Success in SEO depends on a plan. What I like to is to focus on body and long tail keywords. I do this by making a list of keywords. While the traffic of each keyword is small… combined the keywords generate more traffic than most head keywords.
I’ll talk about long tail keywords and you can extrapolate to body keywords. Long tail keywords are four words or more. The longer the keyword the easier it is to rank for it. When looking to build a list, you should start with something called a “seed” keyword. A seed keyword is essentially your niche. The seed keyword will lead to upwards of 50 long tail iterations.
What makes long tails attractive is they target valid customers. Conversion rates tend to be much higher since the person on the other end is ready to buy. However…. it depends on your long tails. There are plenty of long tails that will fail at converting. Some long tails are meant for visitors who haven’t made up their mind yet. They are looking for informational keywords.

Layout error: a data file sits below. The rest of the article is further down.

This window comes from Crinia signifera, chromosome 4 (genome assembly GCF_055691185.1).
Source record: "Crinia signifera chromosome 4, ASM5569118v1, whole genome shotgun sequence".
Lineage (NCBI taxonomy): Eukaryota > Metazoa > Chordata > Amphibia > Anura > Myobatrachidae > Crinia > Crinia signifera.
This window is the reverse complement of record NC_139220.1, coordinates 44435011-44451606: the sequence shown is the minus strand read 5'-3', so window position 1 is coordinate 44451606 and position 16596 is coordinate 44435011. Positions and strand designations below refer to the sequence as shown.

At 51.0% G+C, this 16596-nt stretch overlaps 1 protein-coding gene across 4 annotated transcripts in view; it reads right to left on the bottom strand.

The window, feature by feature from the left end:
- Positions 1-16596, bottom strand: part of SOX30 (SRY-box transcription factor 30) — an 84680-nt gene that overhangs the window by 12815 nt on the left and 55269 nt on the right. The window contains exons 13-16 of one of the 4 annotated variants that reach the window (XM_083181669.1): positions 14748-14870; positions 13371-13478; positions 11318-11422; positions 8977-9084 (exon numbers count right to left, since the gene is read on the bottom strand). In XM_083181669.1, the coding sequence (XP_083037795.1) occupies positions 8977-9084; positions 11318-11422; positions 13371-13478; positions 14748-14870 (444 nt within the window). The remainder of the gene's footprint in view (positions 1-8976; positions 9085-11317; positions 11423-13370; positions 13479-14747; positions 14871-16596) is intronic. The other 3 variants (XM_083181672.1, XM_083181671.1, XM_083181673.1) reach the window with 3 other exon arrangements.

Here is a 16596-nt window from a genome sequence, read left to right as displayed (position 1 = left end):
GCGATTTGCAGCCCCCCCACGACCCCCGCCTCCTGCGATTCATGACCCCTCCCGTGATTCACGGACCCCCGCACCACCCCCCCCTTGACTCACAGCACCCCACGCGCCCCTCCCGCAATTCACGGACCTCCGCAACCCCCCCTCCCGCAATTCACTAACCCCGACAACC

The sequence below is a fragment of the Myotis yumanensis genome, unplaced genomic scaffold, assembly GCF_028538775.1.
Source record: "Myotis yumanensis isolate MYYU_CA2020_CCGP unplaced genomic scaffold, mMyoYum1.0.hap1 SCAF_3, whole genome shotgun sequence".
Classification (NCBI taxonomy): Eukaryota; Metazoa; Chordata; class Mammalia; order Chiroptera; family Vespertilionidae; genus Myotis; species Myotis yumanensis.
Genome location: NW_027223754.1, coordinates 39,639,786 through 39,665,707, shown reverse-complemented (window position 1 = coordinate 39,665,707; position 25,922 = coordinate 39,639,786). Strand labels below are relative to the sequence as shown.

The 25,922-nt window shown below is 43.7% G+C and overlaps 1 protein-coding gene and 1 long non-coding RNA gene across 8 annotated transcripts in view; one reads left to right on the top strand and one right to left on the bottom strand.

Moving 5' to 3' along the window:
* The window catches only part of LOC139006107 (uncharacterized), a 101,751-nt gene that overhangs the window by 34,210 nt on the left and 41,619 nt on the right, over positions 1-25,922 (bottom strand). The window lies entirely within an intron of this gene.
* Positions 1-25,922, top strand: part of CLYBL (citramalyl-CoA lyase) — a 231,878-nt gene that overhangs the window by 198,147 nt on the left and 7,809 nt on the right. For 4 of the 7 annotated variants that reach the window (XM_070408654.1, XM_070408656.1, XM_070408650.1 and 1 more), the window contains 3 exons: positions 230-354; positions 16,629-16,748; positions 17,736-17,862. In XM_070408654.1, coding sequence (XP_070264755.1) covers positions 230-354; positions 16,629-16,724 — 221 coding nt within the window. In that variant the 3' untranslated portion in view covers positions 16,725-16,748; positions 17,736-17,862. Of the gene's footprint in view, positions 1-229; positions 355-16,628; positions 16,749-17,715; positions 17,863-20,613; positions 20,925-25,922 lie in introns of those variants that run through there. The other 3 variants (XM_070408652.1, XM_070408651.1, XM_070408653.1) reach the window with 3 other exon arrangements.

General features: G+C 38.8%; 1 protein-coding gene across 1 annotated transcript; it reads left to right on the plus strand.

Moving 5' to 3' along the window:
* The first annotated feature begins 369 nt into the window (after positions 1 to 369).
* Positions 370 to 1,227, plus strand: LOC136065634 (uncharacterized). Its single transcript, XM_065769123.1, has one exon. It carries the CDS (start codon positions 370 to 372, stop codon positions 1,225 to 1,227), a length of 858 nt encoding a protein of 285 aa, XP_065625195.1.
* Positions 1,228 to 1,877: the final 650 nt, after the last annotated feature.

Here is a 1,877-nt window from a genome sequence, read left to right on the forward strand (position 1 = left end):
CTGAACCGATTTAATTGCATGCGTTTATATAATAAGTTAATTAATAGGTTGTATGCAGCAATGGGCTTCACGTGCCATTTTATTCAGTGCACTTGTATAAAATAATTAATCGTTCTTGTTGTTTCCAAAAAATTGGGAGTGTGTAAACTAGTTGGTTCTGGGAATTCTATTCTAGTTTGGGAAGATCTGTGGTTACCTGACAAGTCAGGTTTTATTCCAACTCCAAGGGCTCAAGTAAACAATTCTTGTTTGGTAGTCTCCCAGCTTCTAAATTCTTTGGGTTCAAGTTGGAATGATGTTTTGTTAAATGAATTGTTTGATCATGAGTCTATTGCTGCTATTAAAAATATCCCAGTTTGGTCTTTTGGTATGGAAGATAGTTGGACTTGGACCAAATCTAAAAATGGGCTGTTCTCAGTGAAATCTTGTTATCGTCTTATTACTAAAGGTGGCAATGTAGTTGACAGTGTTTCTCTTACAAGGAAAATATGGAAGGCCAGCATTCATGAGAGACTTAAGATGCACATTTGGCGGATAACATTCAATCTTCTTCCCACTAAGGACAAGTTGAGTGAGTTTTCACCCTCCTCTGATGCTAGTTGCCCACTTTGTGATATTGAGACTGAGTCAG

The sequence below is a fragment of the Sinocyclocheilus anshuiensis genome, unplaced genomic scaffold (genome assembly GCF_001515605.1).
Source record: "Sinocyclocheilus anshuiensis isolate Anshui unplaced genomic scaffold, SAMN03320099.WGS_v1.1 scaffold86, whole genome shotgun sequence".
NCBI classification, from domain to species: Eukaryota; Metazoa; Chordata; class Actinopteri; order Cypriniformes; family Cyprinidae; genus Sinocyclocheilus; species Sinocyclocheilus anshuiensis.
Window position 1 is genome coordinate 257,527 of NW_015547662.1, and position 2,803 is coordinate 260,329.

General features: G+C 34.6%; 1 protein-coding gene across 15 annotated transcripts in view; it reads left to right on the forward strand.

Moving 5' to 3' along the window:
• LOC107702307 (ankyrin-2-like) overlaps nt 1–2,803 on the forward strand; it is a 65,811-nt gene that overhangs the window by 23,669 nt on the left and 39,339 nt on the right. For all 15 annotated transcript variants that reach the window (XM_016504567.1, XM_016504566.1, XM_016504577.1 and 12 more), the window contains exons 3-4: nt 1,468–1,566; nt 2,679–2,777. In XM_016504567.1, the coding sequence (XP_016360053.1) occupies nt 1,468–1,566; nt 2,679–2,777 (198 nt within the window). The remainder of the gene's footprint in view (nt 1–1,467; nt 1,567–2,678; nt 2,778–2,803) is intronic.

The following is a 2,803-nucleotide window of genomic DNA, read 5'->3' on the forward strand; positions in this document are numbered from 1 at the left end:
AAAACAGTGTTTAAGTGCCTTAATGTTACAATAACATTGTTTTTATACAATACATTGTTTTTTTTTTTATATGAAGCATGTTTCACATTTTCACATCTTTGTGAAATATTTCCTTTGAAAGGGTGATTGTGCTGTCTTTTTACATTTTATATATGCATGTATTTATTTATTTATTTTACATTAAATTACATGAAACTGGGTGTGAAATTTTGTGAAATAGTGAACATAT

The solution is to use commercial long tail keywords like buy, review, coupon, discount, order, shipping, etc. Using long tail keywords isn’t enough… by itself.
Google Keyword Planner
As a PPC marketer… I assume you’ve used this tool before. This tool was built for AdWords and paid search so it has a slightly different purpose in SEO. To use it, set up a free Google AdWords account. Be careful when you choose your currency because it can’t change after it is set. You don’t want to see bids in different currencies….
Keyword Planner is located under tools. There are three relevant options.